Rolling power cuts forced by aging and poorly designed power plants continue to add to the economic woes of the country. Eskom Holdings is South Africa’s only power utility, supplying 95% of the nation’s electricity. This is particularly concerning as Eskom’s problems are well documented and have largely remained the same over the last decade.

In January 2022, the South African Reserve Bank (SARB) is scheduled to determine the cycle of interest hikes for the new financial year. If Omicron has negative effects on the economy, the SARB may choose to pause the cycle.

The IMF has warned that structural rigidities are depressing private investment and hindering inclusive growth and job creation. These rigidities need to be tackled immediately to increase the economy’s productivity and competitiveness and reduce poverty and inequality.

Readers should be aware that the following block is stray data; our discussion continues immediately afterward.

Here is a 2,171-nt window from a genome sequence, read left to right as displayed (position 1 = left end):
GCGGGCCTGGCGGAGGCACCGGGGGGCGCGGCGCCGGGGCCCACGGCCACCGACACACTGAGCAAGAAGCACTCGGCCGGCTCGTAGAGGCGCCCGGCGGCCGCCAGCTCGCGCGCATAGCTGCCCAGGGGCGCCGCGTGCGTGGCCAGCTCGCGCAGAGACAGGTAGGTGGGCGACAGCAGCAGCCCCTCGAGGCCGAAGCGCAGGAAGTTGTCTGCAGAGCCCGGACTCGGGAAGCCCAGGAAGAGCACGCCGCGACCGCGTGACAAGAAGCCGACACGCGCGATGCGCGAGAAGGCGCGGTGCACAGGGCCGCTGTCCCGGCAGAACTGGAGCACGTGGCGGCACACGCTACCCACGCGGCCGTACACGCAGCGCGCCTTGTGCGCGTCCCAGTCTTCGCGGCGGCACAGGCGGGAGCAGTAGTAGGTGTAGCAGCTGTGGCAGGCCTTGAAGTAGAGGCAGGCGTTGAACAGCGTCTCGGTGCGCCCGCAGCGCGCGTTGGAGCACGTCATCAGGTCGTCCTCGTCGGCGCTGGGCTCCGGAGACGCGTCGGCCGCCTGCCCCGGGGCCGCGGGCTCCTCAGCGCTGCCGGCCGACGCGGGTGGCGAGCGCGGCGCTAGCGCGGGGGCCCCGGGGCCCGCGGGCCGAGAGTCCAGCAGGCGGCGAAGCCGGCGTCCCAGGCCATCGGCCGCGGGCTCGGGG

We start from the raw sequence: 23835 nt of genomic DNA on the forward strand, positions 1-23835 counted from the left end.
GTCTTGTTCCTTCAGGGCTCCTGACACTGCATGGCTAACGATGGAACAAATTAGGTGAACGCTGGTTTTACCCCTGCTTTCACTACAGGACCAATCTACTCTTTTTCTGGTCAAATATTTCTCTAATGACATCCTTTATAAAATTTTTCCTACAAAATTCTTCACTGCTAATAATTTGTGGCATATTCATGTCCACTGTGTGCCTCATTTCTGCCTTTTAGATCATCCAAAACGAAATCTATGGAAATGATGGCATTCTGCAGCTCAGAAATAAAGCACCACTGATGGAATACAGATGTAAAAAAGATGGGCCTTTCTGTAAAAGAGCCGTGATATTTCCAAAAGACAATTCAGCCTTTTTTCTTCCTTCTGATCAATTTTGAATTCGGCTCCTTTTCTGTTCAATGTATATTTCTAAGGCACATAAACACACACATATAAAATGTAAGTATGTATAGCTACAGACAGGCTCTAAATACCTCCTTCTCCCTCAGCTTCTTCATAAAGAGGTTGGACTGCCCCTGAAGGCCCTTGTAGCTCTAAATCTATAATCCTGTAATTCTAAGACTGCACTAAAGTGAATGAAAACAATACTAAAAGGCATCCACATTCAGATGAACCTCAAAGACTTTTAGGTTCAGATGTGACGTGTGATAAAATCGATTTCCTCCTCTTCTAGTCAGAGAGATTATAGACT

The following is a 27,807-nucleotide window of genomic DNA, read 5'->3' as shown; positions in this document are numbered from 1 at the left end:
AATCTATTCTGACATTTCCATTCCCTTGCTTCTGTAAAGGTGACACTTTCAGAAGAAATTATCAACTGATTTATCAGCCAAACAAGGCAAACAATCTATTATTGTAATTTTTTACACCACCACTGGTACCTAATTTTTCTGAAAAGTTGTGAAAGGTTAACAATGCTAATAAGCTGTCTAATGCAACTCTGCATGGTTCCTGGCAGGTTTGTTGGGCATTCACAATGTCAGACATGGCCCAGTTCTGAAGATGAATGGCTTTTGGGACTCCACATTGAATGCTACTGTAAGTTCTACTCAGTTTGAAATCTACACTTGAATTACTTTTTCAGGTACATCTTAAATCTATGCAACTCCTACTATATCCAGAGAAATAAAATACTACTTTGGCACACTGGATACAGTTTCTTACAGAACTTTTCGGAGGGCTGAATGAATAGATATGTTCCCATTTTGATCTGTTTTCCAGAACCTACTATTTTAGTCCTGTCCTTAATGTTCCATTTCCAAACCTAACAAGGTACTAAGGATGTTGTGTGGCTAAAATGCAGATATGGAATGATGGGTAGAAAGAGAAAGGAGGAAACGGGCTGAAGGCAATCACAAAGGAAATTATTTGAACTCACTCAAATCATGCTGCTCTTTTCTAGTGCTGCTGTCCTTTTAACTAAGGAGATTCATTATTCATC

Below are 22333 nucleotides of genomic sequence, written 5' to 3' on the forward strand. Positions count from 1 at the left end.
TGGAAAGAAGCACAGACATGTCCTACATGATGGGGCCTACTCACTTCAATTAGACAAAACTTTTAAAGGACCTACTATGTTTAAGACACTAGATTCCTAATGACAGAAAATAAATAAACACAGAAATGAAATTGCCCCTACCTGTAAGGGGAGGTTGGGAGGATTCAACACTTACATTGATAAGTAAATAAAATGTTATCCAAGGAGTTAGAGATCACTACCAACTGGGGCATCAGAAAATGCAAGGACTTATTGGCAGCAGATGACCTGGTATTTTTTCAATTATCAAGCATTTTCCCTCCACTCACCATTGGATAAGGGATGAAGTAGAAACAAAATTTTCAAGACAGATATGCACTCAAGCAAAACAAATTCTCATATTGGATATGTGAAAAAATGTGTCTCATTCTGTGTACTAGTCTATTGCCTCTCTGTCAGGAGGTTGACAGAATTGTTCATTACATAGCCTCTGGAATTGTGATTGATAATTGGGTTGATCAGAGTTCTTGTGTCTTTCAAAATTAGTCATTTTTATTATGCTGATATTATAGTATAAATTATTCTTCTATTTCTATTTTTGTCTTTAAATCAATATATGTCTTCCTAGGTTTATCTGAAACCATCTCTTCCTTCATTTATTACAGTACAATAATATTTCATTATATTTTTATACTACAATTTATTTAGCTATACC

Disclaimer: The information contained in this article is not investment advice. FactSet does not endorse or recommend any investments and assumes no liability for any consequence relating directly or indirectly to any action or inaction taken based on the information contained in this article.

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The information contained in this article is not investment advice. FactSet does not endorse or recommend any investments and assumes no liability for any consequence relating directly or indirectly to any action or inaction taken based on the information contained in this article.